Andrea Bonime-Blanc, a well-known writer and speaker in the corporate governance community, wrote Gloom to Boom: How Leaders Transform Risk into Resilience and Value (Routledge, 2020) in 2018-19, before the COVID-19 crisis. A global pandemic was just a possible item on lists of theoretical atypical and potentially disruptive risks that boards were admonished to consider when fulfilling their oversight role of a company’s risk management. It is hard to think of a better time for this valuable book and its important message.
The author characterizes her book — the latest in a series she has written on risk-related topics — as “a journey from a place of turbulence to a place of constructive empowerment and reliance.” The critical element and catalyst along the way is leadership, the importance of which cannot be overestimated when confronting rapid change and unexpected risks, such as the COVID-19 crisis.
In her introduction to the “gloom” section of the book, the author describes 10 megatrends that characterize the recent past and present. Prominent among these are the rapidity of technological change – what she calls the “Fourth Industrial Revolution” — as well as the specter of unaddressed climate change and the ongoing paradigmatic shift toward stakeholder capitalism. The latter is often referred to as “ESG” — environmental, social and governance concerns. The author introduces an additional dimension to this familiar catchword — “technology,” signifying the importance of the aforementioned ongoing rapid technological change as a critical factor in leadership, and refers throughout the book to “ESGT.”
Bonime-Blanc’s book is well-researched and contains tables and graphics gleaned from numerous research sources, all appropriately and voluminously footnoted, as well as many that the author has developed herself. Each area of risk she discusses includes a “core concept” along with “the danger and the risk” describing the issue, followed by “the promise and the opportunity,” a “thought bubble” and a “leadership to-do” item. One is reminded of the oft-repeated meme regarding the Chinese symbol for crisis combining the symbols for danger and opportunity.
The author does a very deep dive into how leadership and culture can potentially play a key role in the conversion of each risk area to opportunity, citing some familiar high-profile cases like Theranos, The Weinstein Company and Tesla, but also others that may be less well-known. And board leadership is suitably recognized for its important oversight responsibility, ensuring that the company has the leadership and culture it needs to fulfill its strategy, including converting “gloom to boom” wherever possible. A number of specific and useful tools are described for the “culturally tuned-in board,” with corporate governance having the potential of “transforming ‘the bad and the ugly’ into ‘the good and the better.’”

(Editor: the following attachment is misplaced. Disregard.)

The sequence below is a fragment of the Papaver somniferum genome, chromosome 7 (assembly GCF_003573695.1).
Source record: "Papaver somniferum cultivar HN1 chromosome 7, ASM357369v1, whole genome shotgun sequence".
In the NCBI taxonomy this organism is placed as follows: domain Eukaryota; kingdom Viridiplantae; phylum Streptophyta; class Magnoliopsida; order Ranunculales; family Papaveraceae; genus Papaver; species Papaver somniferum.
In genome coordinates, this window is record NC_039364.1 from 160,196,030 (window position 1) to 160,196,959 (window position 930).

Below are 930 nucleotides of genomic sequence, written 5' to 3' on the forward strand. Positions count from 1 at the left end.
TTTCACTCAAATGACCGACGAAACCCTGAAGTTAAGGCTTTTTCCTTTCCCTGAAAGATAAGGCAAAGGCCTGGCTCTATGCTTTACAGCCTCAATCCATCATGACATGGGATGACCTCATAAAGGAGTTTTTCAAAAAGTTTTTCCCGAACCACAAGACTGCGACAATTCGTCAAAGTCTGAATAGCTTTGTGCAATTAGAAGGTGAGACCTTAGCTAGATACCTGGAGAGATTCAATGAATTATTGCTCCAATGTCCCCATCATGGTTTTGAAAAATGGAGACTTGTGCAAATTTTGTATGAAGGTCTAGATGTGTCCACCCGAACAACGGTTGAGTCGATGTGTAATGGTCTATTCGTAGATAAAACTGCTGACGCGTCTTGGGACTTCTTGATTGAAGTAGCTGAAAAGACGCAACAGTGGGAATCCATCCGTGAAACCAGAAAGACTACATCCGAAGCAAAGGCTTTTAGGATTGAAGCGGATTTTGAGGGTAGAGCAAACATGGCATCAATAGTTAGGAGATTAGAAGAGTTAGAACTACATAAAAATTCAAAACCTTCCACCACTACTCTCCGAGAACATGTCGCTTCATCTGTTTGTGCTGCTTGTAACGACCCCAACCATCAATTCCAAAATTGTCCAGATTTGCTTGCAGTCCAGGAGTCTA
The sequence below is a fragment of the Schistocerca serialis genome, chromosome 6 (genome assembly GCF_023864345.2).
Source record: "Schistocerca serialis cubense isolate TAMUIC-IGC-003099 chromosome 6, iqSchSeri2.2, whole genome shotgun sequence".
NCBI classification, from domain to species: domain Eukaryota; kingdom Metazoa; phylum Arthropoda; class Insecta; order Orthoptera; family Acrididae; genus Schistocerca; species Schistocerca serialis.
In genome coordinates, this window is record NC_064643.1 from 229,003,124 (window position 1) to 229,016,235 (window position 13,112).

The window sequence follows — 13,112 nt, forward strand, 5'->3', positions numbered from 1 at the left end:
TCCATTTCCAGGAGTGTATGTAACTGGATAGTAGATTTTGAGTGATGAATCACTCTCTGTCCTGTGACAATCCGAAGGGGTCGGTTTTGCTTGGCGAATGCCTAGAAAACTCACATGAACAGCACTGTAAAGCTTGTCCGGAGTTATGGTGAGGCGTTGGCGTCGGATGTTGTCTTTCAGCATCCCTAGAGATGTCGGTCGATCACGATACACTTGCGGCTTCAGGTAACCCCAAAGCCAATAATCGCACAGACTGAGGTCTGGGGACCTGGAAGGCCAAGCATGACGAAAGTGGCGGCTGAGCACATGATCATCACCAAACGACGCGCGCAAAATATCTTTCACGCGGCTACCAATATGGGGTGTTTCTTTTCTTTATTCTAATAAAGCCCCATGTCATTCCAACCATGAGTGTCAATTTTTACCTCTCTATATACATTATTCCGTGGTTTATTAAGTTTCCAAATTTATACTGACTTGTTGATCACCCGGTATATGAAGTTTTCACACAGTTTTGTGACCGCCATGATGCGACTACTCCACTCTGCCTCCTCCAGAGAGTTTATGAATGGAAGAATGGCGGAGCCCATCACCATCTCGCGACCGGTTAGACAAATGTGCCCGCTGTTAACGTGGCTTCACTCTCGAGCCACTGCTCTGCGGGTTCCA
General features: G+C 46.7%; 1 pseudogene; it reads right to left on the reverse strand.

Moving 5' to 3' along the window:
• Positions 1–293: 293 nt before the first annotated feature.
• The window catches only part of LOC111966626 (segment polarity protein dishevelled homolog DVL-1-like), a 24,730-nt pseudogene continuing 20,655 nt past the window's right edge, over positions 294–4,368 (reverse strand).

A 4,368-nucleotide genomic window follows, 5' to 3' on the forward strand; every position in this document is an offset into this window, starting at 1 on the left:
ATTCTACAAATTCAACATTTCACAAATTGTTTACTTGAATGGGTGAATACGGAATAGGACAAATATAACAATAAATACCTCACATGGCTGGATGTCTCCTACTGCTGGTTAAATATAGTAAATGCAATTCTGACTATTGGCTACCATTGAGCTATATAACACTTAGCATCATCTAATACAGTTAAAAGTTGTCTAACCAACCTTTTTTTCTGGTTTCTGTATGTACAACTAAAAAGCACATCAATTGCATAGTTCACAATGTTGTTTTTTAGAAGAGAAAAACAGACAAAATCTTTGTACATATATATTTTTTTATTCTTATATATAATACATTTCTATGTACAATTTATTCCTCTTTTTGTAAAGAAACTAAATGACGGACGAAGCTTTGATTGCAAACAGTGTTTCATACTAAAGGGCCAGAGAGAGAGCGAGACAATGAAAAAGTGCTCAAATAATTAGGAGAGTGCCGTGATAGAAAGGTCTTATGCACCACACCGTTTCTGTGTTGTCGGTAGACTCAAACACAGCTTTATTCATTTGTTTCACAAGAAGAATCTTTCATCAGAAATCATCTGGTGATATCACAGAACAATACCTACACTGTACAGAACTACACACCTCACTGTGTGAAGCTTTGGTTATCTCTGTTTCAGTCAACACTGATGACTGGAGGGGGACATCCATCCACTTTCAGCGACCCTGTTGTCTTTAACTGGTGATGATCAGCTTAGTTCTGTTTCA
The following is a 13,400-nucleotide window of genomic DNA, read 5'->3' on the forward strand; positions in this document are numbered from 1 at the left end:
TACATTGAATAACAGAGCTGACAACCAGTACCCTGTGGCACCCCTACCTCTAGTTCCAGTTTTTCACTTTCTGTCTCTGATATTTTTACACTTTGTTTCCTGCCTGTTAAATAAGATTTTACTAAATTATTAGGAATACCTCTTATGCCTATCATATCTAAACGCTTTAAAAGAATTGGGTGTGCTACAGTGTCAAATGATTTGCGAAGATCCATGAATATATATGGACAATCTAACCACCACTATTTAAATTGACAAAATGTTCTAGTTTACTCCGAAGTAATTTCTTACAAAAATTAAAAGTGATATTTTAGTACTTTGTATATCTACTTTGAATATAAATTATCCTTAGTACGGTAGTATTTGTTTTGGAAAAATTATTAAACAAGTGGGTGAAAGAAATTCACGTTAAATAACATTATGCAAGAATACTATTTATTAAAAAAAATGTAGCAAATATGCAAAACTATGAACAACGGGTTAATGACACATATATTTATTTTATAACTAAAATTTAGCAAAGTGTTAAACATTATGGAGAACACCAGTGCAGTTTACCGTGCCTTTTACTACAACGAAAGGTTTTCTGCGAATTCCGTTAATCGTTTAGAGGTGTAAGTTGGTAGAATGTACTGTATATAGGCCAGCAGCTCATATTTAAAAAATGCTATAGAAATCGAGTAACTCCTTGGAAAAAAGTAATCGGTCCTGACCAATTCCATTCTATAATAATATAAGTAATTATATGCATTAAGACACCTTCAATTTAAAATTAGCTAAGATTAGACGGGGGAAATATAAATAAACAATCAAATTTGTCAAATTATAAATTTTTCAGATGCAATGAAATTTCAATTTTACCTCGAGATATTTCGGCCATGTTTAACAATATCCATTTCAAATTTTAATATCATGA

A frequently cited image by the author is Scylla and Charybdis, sea monsters from Greek mythology between which Ulysses had to navigate, as emblematic of the risks that company management and boards face. She discusses many of these risks in detail, and how a company might seek opportunities that result therefrom. For example, the seemingly overwhelming problem of climate change may affect all companies in an industry similarly, providing opportunities for those that can respond proactively and creatively to outpace their competitors. And these are substantive opportunities, to be pursued for their creation of long-term advantage, and not just for optical value. While reputation risk is important, it is somewhat derivative of the more basic and very serious risks described in this book.
Of particular note is the “T” — technology — in the author’s expanded “ESGT.”
“Probably no other topic in this book brings more emotional and personal concern to the fore than what will happen to humanity with all of this new technology that is bursting on the scene apparently unbridled,” she writes. She also references artificial intelligence (AI) as a prominent example, and the continuing trend toward the integration of human and machine.
Another key theme in the book is the overall decline in trust — in institutions, leaders and traditional sources of news. The ability of misused technology to create “deep fakes” in the form of photographs, videos and audio recordings has led to a widespread skepticism that is simultaneously necessary but unhealthy for a society seeking to create integrated solutions to increasingly complex problems.
However, as her Gloom to Boom title suggests, the author strikes an optimistic tone through the subtitle, How Leaders Transform Risk into Resilience and Value. Her description of organizational resilience begins with a “lean-in” approach to corporate governance, emphasizing the importance of board leadership. And as with previous prescriptions in the book for transforming risk to opportunity, the author is quite specific about how boards can help make this transformation happen. Preparedness for potential crises is an important element — a subject near and dear to this reviewer’s heart.
The author describes a series of pathways that compromised companies and organizations can take in dealing with crises, and how these may help predict the ability to recover and thrive over the long term. Examples are provided of both optimal and less-than-optimal approaches, with lucid discussions of how each respective response did or did not follow the principles she evinces.
In Gloom to Boom: How Leaders Transform Risk into Resilience and Value, Bonime-Blanc has written a book that is both captivating and readable, as well as relevant and pertinent to the risks that boards and managements face every day. Readers will come away with tools that they can put into practice immediately, as well as valuable perspectives that they can share with fellow board members.